T4. Charles Oliveira – 3 SOTN Awards
At 24 years old, Charles Oliveira has already fought in the UFC 9 times. His 4-4(1) record, while seemingly unimpressive on paper, becomes more respectable when tallying his post-fight bonuses. All of his victories have come by way of submission, and 75% of them have won him the SOTN bonus. In addition, although his last fight against Frankie Edgar at UFC 162 left him with a loss, both men won the ‘Fight of the Night’ bonus. Oliveira is coming off 2 straight losses and will be in action at UFC Fight Night 36 on February 15th. Given the UFC’s tendency to release fighters after 3 consecutive losses, this fight is a must-win for the Brazilian.
T4. Jim Miller – 3 SOTN Awards
30-year-old American Jim Miller made his UFC debut at UFC 89 in a victory against David Baron that earned him his first SOTN bonus. Throughout his career he’s amassed a total of 3 SOTN bonuses, 3 ‘Fight of the Night’ bonuses, and has consistently been an exciting fighter who puts pressure on his opponents. Miller is coming off a victory over Fabricio Camoes at UFC 168 and is currently ranked #9 in the official lightweight rankings.
T3. Cole Miller – 4 SOTN Awards
29-year-old Cole Miller has been fighting in the UFC since 2007, when he made his debut at The Ultimate Fighter 5 Finale in a performance that earned him ‘Knockout of the Night’. Miller would go on to become more of a grappler than a brawler, winning ‘Submission of the Night’ 4 times with a total record of 10-6 in the UFC. His latest submission victory occurred in January of this year, when he defeated Sam Sicilia at UFC Fight Night: Rockhold vs. Philippou.
T3. Terry Etim – 4 SOTN Awards
Terry Etim made his UFC debut at UFC 70 in his native England with a submission victory over Matt Grice, winning his first SOTN bonus in his very first fight with the promotion. Most of Etim’s victories in the UFC came by submission, with 4 of those being ‘Submission of the Night’. Etim was released by the UFC in early 2013 after two consecutive losses. He immediately signed a contract with Bellator MMA and is currently 1-0 with his new employers.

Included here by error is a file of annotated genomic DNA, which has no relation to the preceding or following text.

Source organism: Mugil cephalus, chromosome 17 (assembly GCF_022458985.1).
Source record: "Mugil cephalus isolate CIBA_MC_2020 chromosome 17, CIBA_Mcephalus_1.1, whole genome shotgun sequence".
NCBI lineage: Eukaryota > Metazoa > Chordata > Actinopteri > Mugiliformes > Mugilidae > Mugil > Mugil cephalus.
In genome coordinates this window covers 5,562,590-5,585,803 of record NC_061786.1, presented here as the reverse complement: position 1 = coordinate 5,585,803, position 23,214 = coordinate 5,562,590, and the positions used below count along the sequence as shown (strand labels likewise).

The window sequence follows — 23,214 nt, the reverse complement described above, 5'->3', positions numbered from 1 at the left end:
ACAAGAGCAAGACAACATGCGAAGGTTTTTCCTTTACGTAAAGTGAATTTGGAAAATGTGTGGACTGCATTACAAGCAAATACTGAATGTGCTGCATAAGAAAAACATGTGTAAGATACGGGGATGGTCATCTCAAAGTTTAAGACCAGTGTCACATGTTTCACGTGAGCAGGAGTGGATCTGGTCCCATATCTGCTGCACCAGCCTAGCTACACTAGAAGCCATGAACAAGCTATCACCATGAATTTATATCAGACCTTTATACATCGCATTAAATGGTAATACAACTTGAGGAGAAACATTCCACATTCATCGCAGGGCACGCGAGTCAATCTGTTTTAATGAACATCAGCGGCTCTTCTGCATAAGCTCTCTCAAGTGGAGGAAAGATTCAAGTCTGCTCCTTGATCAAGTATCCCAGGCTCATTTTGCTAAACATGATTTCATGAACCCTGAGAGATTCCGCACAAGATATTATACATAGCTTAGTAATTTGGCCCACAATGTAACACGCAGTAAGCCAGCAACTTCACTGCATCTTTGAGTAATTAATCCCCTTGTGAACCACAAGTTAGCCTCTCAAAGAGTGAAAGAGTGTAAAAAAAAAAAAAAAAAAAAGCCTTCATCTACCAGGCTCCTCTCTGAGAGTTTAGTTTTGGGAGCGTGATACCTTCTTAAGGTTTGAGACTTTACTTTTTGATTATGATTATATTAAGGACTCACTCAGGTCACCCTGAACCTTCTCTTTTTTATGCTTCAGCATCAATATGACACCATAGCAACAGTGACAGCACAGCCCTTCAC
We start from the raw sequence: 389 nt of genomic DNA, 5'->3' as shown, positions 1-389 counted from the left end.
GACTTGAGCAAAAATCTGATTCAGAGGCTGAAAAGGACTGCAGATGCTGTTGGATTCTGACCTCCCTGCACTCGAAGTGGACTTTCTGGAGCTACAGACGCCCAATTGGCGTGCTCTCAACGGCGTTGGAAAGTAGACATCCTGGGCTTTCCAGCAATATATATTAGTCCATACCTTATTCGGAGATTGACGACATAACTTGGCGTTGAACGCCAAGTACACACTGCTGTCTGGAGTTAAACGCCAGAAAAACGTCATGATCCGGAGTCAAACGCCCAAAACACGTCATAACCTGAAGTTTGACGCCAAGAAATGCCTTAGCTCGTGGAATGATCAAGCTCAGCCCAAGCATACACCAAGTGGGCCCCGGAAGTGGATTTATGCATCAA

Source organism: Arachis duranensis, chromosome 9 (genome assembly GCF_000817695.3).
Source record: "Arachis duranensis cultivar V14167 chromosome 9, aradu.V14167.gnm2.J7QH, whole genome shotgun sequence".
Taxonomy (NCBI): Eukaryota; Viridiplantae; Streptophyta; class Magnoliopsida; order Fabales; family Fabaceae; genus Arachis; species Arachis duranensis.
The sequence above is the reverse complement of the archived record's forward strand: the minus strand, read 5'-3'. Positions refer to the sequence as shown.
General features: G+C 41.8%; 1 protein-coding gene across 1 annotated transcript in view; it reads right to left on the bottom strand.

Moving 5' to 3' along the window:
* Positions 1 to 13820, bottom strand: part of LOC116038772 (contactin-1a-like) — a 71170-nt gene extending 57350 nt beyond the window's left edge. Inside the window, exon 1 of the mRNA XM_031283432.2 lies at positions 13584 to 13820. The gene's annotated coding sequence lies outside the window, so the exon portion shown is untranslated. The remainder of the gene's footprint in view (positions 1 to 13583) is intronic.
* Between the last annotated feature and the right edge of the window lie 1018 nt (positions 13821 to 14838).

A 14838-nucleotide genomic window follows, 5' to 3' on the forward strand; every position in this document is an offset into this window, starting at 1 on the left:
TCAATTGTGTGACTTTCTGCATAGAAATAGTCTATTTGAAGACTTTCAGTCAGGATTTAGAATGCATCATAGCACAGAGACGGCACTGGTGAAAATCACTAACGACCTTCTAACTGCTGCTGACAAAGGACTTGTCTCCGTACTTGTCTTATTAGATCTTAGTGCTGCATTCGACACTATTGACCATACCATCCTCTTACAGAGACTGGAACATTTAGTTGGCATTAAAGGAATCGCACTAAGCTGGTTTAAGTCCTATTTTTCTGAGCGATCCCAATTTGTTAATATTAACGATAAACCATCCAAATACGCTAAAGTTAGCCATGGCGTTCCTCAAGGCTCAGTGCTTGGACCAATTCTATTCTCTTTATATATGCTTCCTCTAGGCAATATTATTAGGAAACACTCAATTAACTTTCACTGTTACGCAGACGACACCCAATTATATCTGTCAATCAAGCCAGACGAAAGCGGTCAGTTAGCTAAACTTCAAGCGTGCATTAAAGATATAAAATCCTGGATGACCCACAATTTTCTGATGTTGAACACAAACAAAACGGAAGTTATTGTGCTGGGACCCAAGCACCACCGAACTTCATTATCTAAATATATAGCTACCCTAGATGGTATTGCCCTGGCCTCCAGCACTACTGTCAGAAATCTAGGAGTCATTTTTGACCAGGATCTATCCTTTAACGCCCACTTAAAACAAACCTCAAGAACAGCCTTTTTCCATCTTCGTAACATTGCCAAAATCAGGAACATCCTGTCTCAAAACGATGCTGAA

T3. Demian Maia – 4 SOTN Awards
Brazilian Demian Maia has a reputation as a fearsome grappler with various martial arts experience in Judo, Karate, Kung Fu, and particularly Brazilian jiu-jitsu, in which he holds a black belt. It’s only fitting that the majority of his wins come by way of submission, 4 of which have won him the SOTN bonus. Maia is coming off of a loss against Jake Shields and will be looking to build his reputation in the welterweight division when he faces Rory MacDonald at UFC 170.
2. Nate Diaz – 5 SOTN Awards
Nate Diaz and his brother Nick have become infamous in the MMA world for their brashness, trash talking, and aggressive style of fighting. Nate, the younger Diaz, is a black belt in Brazilian jiu-jitsu. Although he’s also known for his boxing, his submission skills are when he truly shines. He’s earned 5 SOTN bonuses throughout his career with the UFC, 5 ‘Fights of the Night’, 1 ‘Knockout of the Night’, and is the winner of The Ultimate Fighter 5. Diaz came close to UFC gold against Benson Henderson, and will be looking to put together an impressive run to justify another shot against current UFC Lightweight champion Anthony Pettis.
1. Joe Lauzon – 6 SOTN Awards
Massachusetts native Joe Lauzon entered the UFC as a contestant on The Ultimate Fighter 5, and although he failed to win the competition he established himself as a future contender. Since then he’s gone 10-6 in the UFC, with 6 of those victories earning him a SOTN bonus. He also has 5 ‘Fight of the Nights’ and 1 ‘Knockout of the Night’, bringing his total post-fight bonus tally to 12. Lauzon is tied with Anderson Silva for the most post-fight bonuses in UFC history, all at the relatively young age of 29. There is plenty of room for Lauzon to grow in the future, and he’ll be searching for his first opportunity at UFC gold in 2014.